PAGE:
Perhaps the most academic and least overtly personal works by Bowden, Killing the Hidden Waters nonetheless remains a template for the rest of his body of writing in that the Papago adapted themselves to their surrounding in a way few others have managed then or since. They engaged in an agricultural practice called akchin: no fertilizer, no pumped groundwater, no insecticide, no herbicide. “Because nature was not regular,” Bowden states, “the ways of man had to be. The desert of change, surprise, uncertainty produced very steady humans.”


The Papago made all decisions by consensus, developed resilient bodies through hard work and discipline, passed down a spare tradition of endurance to their young, and realized that when risk was the only constant, one must share and not hoard limited resources. The influx of Spanish missionaries in the 18th century devastated this balanced ecosystem, and the Papago were consigned to memory and the annals of history. From them, and their home place, we learn, Bowden concludes, “the Sonoran desert was an enormous casino where a man could get an edge, but never savor control. Power came from toil and could only be stored in other human beings.” Instead, we treat the land as a crap shoot and keep on pitching, no matter how many times we come up short.


Together with Lew Kreinberg, Bowden subsequently brought out an analysis of the complications of urban existence: Street Signs Chicago. Neighborhood and Other Illusions of Big City Life (Chicago Review Press, 1981). There he writes about how we engage in self-deception if we conceive of cities as simply the sum of their citizenry, for “to understand cities it is also necessary to think of them as abstractions –- economies, demographies, and ecologies. Besides being the place people live, they are the place where resources congregate and energy is devoured.” Urban life, Bowden and Kreinberg assert, operates on the basis of four unequivocal principles:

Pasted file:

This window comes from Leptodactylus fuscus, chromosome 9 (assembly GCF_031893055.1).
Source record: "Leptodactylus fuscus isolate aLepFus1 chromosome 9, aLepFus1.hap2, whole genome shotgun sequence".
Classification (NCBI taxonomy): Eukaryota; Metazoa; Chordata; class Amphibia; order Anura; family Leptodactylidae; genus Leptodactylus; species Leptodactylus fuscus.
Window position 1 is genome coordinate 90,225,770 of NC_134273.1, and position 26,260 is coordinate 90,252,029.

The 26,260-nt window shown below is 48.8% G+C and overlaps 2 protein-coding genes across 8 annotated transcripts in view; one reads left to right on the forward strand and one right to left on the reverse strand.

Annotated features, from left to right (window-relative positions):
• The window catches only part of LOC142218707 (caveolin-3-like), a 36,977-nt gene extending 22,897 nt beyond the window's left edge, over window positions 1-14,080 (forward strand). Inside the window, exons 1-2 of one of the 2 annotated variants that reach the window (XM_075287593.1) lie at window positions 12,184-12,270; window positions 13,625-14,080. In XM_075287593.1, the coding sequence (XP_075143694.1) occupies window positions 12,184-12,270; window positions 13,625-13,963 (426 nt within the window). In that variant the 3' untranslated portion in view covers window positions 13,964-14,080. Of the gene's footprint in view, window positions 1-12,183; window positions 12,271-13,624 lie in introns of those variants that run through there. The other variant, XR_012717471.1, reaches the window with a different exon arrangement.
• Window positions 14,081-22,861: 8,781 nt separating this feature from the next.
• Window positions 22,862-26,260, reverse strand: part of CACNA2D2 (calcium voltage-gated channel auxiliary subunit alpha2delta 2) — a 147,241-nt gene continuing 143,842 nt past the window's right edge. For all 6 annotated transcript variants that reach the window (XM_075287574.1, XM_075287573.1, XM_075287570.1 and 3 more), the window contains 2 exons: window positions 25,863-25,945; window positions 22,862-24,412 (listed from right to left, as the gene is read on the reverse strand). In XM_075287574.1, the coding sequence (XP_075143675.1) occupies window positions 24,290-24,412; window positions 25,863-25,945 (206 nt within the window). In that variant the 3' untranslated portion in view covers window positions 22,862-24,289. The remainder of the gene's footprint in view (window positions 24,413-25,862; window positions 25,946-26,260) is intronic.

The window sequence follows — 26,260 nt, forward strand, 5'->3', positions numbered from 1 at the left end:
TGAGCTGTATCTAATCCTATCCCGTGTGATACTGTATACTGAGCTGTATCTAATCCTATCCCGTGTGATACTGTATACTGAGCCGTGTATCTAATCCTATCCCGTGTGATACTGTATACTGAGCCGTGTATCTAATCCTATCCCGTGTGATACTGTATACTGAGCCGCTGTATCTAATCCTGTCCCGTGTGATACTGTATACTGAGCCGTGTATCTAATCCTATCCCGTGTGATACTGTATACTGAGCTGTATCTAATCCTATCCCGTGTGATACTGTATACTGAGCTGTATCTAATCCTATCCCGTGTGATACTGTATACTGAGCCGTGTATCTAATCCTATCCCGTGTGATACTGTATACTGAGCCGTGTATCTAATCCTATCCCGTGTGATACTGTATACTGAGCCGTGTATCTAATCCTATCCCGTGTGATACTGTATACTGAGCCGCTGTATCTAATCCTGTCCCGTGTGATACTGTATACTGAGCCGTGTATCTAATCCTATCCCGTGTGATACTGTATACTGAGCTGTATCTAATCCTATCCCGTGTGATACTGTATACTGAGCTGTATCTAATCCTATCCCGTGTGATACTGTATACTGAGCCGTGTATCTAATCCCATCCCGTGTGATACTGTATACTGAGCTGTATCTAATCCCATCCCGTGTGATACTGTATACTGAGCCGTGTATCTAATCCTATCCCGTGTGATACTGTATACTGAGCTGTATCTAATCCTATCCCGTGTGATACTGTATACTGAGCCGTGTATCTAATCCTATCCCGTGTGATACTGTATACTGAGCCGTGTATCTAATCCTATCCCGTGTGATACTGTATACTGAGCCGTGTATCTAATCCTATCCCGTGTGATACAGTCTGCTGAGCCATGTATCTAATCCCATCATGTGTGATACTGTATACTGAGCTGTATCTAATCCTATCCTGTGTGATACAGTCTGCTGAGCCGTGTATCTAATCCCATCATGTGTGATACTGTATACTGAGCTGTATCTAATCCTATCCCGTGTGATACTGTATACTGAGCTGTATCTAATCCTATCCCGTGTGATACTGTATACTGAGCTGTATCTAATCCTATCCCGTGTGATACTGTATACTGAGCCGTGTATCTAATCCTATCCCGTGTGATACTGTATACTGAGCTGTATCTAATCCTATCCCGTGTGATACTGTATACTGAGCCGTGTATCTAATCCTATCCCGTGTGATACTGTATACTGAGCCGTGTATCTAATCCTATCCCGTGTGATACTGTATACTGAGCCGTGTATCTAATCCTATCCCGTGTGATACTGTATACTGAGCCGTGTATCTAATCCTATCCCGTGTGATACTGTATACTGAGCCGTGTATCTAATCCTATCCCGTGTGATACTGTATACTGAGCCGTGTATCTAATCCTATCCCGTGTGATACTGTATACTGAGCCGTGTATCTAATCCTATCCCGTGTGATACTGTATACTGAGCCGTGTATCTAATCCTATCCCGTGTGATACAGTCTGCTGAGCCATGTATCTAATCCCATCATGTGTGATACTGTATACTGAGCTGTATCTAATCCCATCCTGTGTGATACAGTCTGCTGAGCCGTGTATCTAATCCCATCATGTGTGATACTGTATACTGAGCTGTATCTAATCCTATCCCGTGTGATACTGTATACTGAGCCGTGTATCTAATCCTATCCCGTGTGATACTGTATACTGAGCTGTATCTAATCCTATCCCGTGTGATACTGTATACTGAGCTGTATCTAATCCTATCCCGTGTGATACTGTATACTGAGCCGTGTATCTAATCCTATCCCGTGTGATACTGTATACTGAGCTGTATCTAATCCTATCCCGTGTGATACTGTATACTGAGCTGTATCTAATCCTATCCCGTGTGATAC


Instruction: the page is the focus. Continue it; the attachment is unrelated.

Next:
Cities are not about neighborhoods.
The city that worked is losing the work.
The city forgets.
We are redesigning a city for a set of
appetites that are doomed.


It is the gnawing of that unappeasable hunger that has preoccupied Bowden in all his work ever since. One of the most fascinating and prescient elements in his writing results from Bowden’s inability to separate his desires, both for good and ill, from those of his fellow citizens. He may castigate them as “cementheads,” but Bowden recognizes their thick natures are laced with the sediment of hopes and wishes for something, anything, that might fill the vacancy they feel erode their very souls. The body of works Bowden published through the course of the 1980s— Blue Desert (University of Arizona Press, 1986), Frog Mountain Blues (University of Arizona Press, 1987), Mezcal (University of Arizona Press, 1988) and Red Line (Norton, 1989) -– delineate how he acts as a “student of hunger,” drawing lessons from the how “we share the blackness, the silence, and the hunger, the grinding appetite in our gut that says that there is always something better ahead, a reason to move on and taste new ground.” Each of us, he believes, remains on the prowl, “trolling for something solid, a place where all the fornication, digestion, defecation, and sunrises keep adding up.”


Not separating himself from the follies about him, Bowden rarely engages in the kind of unappealing conceit that many in the environmental movement, for all their good intentions, fall prey to. He realizes that righteous rhetoric can become a club to pummel others into ideological submission. Even the worst developer, someone for whom preservation amounts to a left-wing fantasy, possesses a drive and passion that, however misguided, Bowden has to admire. The appeals made by the morally superior fail to reach him.